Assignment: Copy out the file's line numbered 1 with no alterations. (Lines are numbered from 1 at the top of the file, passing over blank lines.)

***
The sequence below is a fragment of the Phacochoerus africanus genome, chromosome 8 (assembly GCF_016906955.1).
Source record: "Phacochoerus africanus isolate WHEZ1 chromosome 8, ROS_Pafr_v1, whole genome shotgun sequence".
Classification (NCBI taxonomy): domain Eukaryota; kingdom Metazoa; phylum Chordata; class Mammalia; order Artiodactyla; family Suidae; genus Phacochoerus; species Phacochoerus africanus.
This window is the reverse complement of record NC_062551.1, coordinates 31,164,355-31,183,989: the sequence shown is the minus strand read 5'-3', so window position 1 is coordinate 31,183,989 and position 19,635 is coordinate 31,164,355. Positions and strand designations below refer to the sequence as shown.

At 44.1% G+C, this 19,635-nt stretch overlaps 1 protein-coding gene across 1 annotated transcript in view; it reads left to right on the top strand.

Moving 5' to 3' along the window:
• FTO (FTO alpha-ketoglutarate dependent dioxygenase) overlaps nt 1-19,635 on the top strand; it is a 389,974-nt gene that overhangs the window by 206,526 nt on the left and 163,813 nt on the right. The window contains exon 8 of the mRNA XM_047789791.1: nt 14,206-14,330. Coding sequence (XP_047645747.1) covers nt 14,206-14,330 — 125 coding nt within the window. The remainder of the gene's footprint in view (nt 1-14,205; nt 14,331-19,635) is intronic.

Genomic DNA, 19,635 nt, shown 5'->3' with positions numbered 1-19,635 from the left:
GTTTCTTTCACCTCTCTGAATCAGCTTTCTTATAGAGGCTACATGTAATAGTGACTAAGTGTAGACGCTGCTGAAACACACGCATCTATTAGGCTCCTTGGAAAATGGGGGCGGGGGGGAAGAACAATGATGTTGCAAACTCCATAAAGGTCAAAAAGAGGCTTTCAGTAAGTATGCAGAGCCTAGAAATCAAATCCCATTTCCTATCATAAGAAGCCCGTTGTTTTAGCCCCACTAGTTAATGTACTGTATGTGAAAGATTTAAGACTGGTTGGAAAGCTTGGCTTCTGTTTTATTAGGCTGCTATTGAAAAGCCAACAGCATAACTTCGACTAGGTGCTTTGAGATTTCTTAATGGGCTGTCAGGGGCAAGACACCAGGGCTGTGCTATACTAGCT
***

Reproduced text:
The sequence below is a fragment of the Phacochoerus africanus genome, chromosome 8 (assembly GCF_016906955.1).